A luxury Boeing 787 Dreamliner jet caught fire at Heathrow yesterday, prompting fears the entire fleet will have to be grounded, causing summer travel chaos.
Both runways were shut and all flights temporarily suspended after firemen surrounded the Ethiopian Airlines plane and sprayed foam over it to smother the flames.
The jet, named the Queen of Sheba, was believed to be the first of the troubled Dreamliner fleet to resume flying after Boeing temporarily grounded the revolutionary planes this year over concerns that batteries on board could cause fires.
Air accident investigators were on the scene last night, but Boeing was unable to say whether it would have to suspend flights of all of its 68 Dreamliner jets currently operating around the globe.
Separately, Thomson Airways - which became the first UK airline to use the planes earlier this week - said a Dreamliner flying from Manchester to Florida had to returned to Britain last night after there was a 'technical issue'.
Another 800 of the jets have been ordered by airlines across the globe, including 24 by British Airways and 16 by Virgin.
Footage of the Ethiopian Airlines Dreamliner showed fire damage on the roof at the rear of fuselage.
Nobody was on board the plane, which was parked at the time and was not preparing to take-off or land. Heathrow was closed between 4.30 and 6pm, causing delays to scores of flights and travel chaos for thousands of passengers after some flights were diverted. In January a battery on an unoccupied Dreamliner flight operated by Japan Airlines burst into flames after landing at Boston airport.
The following week safety regulators in Europe, America and Asia banned the plane from taking off after another Dreamliner was forced to make an emergency landing following fears over its lithium ion batteries.
In April an Ethiopian Airlines Dreamliner - said to be the plane involved in the Heathrow incident yesterday - flew from Addis Ababa to Nairobi on the first commercial flight since the grounding.
The battery problems followed endless production difficulties for the Dreamliner, which was hit by a series of incidents including two fuel leaks, brake problems and a fire.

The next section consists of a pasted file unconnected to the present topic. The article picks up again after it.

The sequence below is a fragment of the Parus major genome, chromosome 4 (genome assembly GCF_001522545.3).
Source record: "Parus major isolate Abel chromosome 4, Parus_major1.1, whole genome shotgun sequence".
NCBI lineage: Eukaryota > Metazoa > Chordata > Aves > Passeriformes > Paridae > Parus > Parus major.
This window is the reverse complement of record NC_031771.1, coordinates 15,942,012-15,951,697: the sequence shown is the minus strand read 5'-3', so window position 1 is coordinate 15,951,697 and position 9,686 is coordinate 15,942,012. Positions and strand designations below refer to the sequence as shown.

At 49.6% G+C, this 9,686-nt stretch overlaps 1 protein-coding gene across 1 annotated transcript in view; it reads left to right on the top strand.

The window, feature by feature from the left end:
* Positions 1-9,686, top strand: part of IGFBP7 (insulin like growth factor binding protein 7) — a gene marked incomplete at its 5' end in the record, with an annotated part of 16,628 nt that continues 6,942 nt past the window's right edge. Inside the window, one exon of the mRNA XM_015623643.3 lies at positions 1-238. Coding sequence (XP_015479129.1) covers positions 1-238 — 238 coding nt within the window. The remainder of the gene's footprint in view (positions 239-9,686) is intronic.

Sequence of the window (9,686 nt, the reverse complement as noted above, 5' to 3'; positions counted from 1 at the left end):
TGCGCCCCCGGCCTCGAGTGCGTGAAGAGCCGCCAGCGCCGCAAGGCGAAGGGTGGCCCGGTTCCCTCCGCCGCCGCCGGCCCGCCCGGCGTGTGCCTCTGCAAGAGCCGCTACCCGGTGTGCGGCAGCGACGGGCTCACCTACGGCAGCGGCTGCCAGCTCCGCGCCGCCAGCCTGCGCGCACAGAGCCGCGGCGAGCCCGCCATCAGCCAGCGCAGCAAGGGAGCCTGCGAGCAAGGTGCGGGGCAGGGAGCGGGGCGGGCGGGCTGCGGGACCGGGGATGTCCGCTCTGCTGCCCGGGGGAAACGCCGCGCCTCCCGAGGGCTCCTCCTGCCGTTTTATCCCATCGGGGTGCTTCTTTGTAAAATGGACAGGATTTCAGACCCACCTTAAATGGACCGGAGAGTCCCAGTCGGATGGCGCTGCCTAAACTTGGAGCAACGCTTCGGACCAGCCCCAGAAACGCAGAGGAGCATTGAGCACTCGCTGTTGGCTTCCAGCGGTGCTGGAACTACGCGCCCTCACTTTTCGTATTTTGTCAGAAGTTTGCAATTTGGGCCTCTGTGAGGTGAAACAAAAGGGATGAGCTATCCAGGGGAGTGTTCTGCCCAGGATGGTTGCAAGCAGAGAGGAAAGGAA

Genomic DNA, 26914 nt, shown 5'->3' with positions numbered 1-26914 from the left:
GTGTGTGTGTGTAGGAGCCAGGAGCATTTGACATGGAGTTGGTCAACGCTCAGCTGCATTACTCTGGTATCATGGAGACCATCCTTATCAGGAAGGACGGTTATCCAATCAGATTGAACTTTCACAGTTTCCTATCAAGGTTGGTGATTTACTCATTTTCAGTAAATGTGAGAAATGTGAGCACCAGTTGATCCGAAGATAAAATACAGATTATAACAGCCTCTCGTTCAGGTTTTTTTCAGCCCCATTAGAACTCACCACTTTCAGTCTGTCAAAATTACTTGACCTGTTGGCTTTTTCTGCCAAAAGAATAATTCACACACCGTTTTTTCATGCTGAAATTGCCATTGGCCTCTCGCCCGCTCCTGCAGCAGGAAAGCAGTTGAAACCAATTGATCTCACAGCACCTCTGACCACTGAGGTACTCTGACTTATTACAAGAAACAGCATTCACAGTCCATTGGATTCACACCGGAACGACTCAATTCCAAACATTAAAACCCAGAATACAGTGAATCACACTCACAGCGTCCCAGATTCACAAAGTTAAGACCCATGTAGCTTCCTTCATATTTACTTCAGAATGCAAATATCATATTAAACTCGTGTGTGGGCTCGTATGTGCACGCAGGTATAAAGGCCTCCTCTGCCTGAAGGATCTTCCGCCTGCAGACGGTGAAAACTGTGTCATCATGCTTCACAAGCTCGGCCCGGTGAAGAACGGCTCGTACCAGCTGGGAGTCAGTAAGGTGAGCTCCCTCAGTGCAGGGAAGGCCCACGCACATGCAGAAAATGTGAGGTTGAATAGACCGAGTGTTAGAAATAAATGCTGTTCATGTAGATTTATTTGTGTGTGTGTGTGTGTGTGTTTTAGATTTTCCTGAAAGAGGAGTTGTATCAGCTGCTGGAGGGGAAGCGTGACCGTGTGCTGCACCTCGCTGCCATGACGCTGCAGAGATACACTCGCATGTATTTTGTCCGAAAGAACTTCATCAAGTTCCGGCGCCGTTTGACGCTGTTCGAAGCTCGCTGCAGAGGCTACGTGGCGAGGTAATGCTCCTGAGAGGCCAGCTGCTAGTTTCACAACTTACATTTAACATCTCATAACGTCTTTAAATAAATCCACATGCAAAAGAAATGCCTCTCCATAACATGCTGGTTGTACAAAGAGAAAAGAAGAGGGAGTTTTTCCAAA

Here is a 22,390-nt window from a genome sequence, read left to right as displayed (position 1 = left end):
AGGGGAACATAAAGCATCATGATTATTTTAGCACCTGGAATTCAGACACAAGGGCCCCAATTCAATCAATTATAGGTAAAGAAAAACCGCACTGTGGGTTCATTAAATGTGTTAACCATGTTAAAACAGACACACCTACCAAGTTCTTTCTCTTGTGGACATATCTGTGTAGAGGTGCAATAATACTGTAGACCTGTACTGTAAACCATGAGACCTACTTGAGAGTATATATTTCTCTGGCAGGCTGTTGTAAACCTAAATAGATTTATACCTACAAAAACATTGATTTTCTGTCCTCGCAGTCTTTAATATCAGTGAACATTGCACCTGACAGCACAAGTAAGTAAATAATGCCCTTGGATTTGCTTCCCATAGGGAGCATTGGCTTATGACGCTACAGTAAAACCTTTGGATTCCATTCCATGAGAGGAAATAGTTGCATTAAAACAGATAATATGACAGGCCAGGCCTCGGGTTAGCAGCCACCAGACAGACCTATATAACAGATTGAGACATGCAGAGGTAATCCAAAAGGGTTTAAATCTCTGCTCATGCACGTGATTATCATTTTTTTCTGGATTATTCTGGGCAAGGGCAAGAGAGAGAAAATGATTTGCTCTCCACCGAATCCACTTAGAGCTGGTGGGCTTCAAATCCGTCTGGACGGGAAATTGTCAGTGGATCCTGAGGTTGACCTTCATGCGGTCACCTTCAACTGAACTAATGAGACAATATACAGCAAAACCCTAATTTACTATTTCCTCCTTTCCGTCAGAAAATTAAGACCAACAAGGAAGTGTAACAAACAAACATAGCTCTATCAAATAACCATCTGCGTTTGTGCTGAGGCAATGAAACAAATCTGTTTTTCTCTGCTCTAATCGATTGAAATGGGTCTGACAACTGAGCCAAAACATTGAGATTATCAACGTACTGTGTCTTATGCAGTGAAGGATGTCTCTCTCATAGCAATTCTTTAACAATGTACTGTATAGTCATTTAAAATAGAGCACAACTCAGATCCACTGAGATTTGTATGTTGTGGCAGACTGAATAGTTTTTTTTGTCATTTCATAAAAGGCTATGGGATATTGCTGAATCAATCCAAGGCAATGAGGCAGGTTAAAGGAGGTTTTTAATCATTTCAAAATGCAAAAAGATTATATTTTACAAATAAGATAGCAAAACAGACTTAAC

The jet has been marketed as a quiet, fuel-efficient aircraft carrying up to 290 passengers on medium-range routes.
It boasts a higher ceiling and bigger windows containing 'smart glass' which can dim at the touch of a button until they are completely blacked out.
It should have entered passenger service in 2008 but it was not until October 2011 that the first commercial flight was operated by Japanese carrier All Nippon Airways.
The Dreamliner is the first large passenger jet to use the lightweight lithium ion batteries on such a scale. The batteries have previously caused fires in cars, computers and mobile phones as well as small aircraft.
A spokesman for Boeing said: 'We have Boeing personnel on the ground at Heathrow and are working to fully understand and address this.'
LUXURY JET WITH A TROUBLED HISTORY
• July 28 2012: A fan shaft fails during runway tests in South Carolina
• December 2012: A Dreamliner was forced to make an emergency landing in New Orleans
• January 7 2013: an unoccupied Dreamliner flight bursts into flames at Boston airport
• January 15 2013: A flight made an emergency landing in Japan after a smoke alarm went off. The string of incidents led to regulators ordering a global grounding of the entire Dreamliner fleet, which lasted for four months
• June 2 2013: Battery-related problems were reported on a Japan Airlines aircraft forcing the airline to use an alternative plane
• June 12 2013: A flight in Japan was cancelled after one of the engines failed to start
• June 18 2013: A United Airlines flight was diverted to Seattle due to an oil-filter problem
• June 24 2013: A Dreamliner operated by United Airlines had to make an emergency landing in Denver due to a brake problem
• July 3 2013: Polish airline LOT cancelled a Dreamliner flight to Chicago because the aircraft had 'problems with the power supply'
- Daily Mail